Fathers serious about seeing their sons one day becoming famous athletes begin developing their offspring's skills at a very young age. In the case of Harry Allen's father, who was a big-band drummer, he played jazz records each day for Harry before he went off to kindergarten. Starting off with accordion lessons, there was a fortuitous switch to saxophone later. Attending Rutgers University, Allen studied saxophone with Sahib Shihab, Bob Mintzer, and John Purcell. In 1989, he graduated from Rutgers with a degree in jazz tenor saxophone. While at Rutgers, Allen got his first gig with the help of master bass player Major Holley, where he replaced Zoot Sims at a studio recording with John Bunch, George Masso, Bucky Pizzarelli, and Ruby Braff. During the session, Dizzy Gillespie dropped by. Quite heady company for a young tenor player doing his first recording. Wholley also led Allen to Oliver Jackson, who Allen subsequently accompanied on several tours to Europe. A 1986 session with Kenny Barron was Allen's first recording date. After that, Allen had 19 recordings to his name for such labels as Progressive, Audiophile, and Nagel-Heyer. Later, his recordings were with major label RCA-Victor. Three of his discs have been awarded a Gold Disc by Swing Journal Magazine and his CD Tenors Anyone won both the Gold Disc and New Star awards. He has recorded as a sideman with Bucky Pizzarelli (with whom he performs quite frequently), Warren Vache, and Jeff Hamilton. Allen's musical inspiration and interpretive approach come from the giants and innovators of mainstream saxophone, including Coleman Hawkins, Ben Webster, Stan Getz, Illinois Jacquet, and Lester Young. Unlike many of his contemporaries, Allen has pretty much eschewed the modern, avant-garde, and impressionist schools of jazz of John Coltrane, Archie Shepp, and Ornette Coleman. Allen continues to record extensively and makes frequent appearances at jazz festivals and concerts. ~ Dave Nathan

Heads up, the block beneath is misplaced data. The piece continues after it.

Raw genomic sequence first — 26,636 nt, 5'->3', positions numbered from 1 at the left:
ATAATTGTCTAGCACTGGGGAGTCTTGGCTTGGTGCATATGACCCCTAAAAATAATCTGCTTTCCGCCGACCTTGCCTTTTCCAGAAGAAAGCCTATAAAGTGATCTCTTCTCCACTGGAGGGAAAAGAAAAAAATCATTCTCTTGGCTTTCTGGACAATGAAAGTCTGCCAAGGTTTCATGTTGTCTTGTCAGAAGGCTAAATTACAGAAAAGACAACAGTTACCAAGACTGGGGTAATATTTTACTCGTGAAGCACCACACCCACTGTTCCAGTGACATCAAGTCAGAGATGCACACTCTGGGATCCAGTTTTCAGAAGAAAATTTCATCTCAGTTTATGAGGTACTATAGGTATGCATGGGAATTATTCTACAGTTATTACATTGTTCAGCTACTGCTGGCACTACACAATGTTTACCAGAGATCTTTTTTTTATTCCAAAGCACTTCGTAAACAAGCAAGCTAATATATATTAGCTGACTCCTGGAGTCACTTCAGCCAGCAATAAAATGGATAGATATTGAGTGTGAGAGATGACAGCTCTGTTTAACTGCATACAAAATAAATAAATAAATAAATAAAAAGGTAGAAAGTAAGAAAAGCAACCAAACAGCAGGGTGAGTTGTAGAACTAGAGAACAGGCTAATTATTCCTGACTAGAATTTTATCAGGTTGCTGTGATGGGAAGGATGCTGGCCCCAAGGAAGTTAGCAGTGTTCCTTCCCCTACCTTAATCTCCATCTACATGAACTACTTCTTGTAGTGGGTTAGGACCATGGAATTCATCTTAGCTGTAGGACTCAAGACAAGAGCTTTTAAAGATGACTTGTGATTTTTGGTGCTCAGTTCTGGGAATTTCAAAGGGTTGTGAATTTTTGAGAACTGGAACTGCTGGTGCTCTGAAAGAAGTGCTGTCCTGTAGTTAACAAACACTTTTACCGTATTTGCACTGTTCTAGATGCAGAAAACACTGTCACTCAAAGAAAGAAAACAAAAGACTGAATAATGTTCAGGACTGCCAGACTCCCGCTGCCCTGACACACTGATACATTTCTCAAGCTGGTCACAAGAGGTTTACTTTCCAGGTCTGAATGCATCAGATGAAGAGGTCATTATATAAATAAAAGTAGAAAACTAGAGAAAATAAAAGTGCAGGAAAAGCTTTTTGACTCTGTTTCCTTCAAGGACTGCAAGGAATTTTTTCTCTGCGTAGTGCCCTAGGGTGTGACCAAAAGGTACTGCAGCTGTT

- Washington D.C.
- Oct 12, 1966